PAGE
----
With Thanksgiving behind us and the December Holiday fast approaching, it always gets me thinking about overeating. One more piece of pie won’t hurt me, or constantly grazing all the treats laid out even when I am not hungry. It doesn’t seem like a big deal until you are so stuffed you feel awful for a couple of hours, or even worse, you step on the scale in January, and you wonder where that 10 lbs came from.
Where are you going with this?
Thanks for the digestion tips, Chip, but how does this apply to the software project I am working on?
Just like having one more piece of pie, adding another feature or a string of changes to your project or sprint can cause you and your team a large amount of heartburn. Making choices like this in a vacuum, without considering the impact on other features or the team, doesn’t just hurt yourself. It impacts the entire team, the project, and your budget.
Suddenly everyone is sitting on the couch saying I don’t feel well.
A well planned sprint is like a good meal plan to maintain or lose weight by a set timeline. Keeping your sprints on track and well thought out keeps you on pace to hit your release date.
Changing your sprints or adding items is like snacking when you shouldn’t be. You worked hard to plan your sprint/meal plan, but you couldn’t resist sneaking that one extra piece of pie in, and now your calorie budget is shot and the number on your scale isn’t looking good.
Suppose you start adding big unscheduled meals or even a few snacks, even if they are small. It’s going to cause problems for the team and the project schedule. Even small changes require time, thought, and effort. This all adds up in the end.
Before you add that feature to your project, think hard. You might think “I want it right now”, but it is often better to wait until the next proper sprint.
Put that cookie down, and think about it before you take a bite.
It’s just one cookie!
Anyone who’s been around fresh chocolate chip cookies knows this for a lie. One little cookie leads to another and another. Suddenly the whole cookie tray is gone, and your hands are covered in chocolate.
Not only will you pay for that later, you also set a precedent with the team that you can add items to the sprint anytime you want. Like that one cookie, it doesn’t feel like a big thing, but those little changes all add up. The team starts to lose faith in the sprint planning because they know it will change. They begin to lose track of project priorities because things are constantly moving. Before you know it, the team is missing dates, and more sprints are being added. The schedule moves out, and the budget goes up. This saps your momentum, and frustrates your team.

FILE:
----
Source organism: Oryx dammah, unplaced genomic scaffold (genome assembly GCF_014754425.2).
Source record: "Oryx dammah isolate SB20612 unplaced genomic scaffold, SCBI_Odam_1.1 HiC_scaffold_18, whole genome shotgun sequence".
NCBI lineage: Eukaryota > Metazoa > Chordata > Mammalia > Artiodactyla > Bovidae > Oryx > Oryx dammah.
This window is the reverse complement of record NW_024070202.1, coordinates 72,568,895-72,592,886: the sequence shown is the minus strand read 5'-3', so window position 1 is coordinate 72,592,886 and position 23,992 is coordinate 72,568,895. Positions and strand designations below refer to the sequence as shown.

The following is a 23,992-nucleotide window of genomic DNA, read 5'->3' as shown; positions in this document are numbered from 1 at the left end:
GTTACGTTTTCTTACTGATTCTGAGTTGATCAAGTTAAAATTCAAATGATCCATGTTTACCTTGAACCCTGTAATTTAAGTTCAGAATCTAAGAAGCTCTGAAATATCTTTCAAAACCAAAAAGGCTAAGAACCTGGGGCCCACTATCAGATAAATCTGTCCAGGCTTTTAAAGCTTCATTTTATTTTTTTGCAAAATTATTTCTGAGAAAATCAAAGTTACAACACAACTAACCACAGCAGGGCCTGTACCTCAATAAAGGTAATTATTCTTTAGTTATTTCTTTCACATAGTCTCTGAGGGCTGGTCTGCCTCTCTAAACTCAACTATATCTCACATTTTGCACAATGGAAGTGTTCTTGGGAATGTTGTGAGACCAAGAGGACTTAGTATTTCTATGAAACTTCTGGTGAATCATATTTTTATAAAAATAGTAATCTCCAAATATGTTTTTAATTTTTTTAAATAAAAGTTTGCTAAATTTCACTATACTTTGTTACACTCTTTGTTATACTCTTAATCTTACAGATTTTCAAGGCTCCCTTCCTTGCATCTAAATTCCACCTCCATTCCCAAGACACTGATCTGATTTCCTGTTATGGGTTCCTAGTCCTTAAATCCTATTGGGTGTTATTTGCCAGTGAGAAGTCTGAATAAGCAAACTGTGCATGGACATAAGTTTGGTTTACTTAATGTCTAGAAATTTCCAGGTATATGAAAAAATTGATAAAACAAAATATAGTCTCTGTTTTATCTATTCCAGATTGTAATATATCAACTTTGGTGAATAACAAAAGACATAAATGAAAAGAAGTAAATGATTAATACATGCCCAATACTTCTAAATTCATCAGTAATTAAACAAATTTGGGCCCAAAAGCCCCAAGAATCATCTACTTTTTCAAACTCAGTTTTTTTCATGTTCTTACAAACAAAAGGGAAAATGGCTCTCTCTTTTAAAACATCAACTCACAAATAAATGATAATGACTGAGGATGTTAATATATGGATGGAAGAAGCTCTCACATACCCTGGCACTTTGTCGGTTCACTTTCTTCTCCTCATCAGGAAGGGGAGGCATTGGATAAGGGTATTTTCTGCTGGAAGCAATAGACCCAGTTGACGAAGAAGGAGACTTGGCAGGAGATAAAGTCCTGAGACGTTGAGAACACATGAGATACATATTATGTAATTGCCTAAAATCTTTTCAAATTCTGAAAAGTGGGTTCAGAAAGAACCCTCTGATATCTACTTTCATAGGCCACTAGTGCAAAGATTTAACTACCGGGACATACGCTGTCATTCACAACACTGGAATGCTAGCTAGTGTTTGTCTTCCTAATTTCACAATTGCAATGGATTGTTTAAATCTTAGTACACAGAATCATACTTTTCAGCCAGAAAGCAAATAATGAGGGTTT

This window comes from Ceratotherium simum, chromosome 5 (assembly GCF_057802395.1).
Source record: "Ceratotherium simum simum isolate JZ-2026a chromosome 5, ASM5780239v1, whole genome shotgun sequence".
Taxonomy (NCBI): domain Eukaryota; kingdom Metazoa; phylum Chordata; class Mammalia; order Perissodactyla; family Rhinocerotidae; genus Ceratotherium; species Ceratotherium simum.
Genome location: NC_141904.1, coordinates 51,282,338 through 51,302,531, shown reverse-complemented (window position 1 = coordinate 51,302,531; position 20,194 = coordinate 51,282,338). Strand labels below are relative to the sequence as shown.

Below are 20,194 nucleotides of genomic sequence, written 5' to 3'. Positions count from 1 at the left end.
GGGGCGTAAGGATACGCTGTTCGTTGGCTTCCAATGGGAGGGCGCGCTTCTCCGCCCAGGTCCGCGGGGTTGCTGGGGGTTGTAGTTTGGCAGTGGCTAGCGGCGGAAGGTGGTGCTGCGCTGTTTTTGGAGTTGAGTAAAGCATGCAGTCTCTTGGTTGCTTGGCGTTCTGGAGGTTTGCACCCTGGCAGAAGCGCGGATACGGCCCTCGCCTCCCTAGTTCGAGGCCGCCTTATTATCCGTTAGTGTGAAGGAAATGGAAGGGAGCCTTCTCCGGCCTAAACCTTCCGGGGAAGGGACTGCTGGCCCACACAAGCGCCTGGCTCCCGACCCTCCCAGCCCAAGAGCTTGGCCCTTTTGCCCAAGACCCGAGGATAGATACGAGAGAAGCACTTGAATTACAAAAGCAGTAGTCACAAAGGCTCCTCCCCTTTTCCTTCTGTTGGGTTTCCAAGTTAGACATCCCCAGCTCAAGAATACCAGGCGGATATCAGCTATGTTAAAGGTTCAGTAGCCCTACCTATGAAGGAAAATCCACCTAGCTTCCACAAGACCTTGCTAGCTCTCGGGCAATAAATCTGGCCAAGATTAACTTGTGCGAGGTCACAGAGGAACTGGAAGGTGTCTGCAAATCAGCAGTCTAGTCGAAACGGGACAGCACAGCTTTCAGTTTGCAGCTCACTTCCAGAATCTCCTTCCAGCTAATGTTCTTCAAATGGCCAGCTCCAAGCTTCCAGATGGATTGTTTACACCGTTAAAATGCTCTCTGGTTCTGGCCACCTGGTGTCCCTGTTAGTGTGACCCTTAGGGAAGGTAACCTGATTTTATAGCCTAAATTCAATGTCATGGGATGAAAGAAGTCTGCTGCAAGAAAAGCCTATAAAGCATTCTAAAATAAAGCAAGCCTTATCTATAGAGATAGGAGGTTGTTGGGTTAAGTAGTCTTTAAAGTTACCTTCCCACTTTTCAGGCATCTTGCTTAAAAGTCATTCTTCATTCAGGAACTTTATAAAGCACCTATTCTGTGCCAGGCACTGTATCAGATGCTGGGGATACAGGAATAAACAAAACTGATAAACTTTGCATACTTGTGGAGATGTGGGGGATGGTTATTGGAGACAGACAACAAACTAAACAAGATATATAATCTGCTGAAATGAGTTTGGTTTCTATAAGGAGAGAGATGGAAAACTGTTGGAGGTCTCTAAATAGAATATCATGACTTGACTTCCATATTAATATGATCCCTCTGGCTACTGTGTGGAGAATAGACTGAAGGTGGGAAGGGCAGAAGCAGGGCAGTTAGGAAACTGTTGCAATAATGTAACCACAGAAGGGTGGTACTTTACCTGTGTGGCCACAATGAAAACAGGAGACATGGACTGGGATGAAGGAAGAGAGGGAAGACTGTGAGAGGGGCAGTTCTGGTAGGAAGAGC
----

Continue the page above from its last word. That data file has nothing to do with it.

I like to call this dying by a 1000 little cuts. Most projects are not thrown off by one thing but by a bunch of little, unplanned, unscheduled little changes that all seemed reasonable and small at the time.
You are too strict
I’m not saying you can’t ever add features or change your sprints. However, if you are going to make a change, ensure you are doing it for the right reasons, not because you want to see a feature early. Sometimes you need to let the cake bake before you start working on the frosting. Be sure to check with your leads for the impact on the product, the team, the schedule, and the budget. Every change you make has its costs.
Before adding something, ask yourself: is this worth risking my timeline or budget right now? The answer is usually no.
Just gotta have it
Suppose you have to make a change or are asked to make a change. I strongly recommend you create an official change request form. A change request form spells out what the requested change is and what the impact is on the project.
- Are features being moved out or cut for this change?
- Are you going to need more resources?
- Do you have the right resources for this change?
- Are you changing the dates of the sprint because of this change?
- Are these changes going to impact the budget and the schedule?
Make sure the change request form is filled out with all the issues, dated, and signed by all the stakeholders. You want to make sure you have a record of all these changes. Going through the exercise of creating the change request form is helpful for two reasons.
- I have filled out many change request forms and presented them to the client. After seeing the impact on the project, the client often decides not to make the changes in the end or wait until a later sprint. This saves valuable time before the dev team gets engaged and starts burning time and money.
- Sometimes a stakeholder returns, having focused on something else for a while, and asks why the project is going long, or the cost went up. WIth change requests, everyone can review the decisions made and refresh their memories on the changes they wanted and agreed to. This prevents endless hours of finger pointing, or timeline reconstruction, which are not helpful to anyone.
All projects have their ups and downs. As a product owner, you can control them. With some self-control and good decisions, you can still have that piece of pie and share the rest with the team.
Happy Holidays from the Modern Logic team
When you return from your long winter nap, you might realize you need some help. Modern Logic has a fantastic team that has been shipping consumer software on time and on budget for over a decade. We’ve a proven track record of helping companies ship products faster & better. If you think an agency might be the right approach for you or are curious to learn more, you can reach out to us at email@example.com.
If you have thoughts or comments on this post, you can reach me personally at firstname.lastname@example.org. I’d love to hear from you.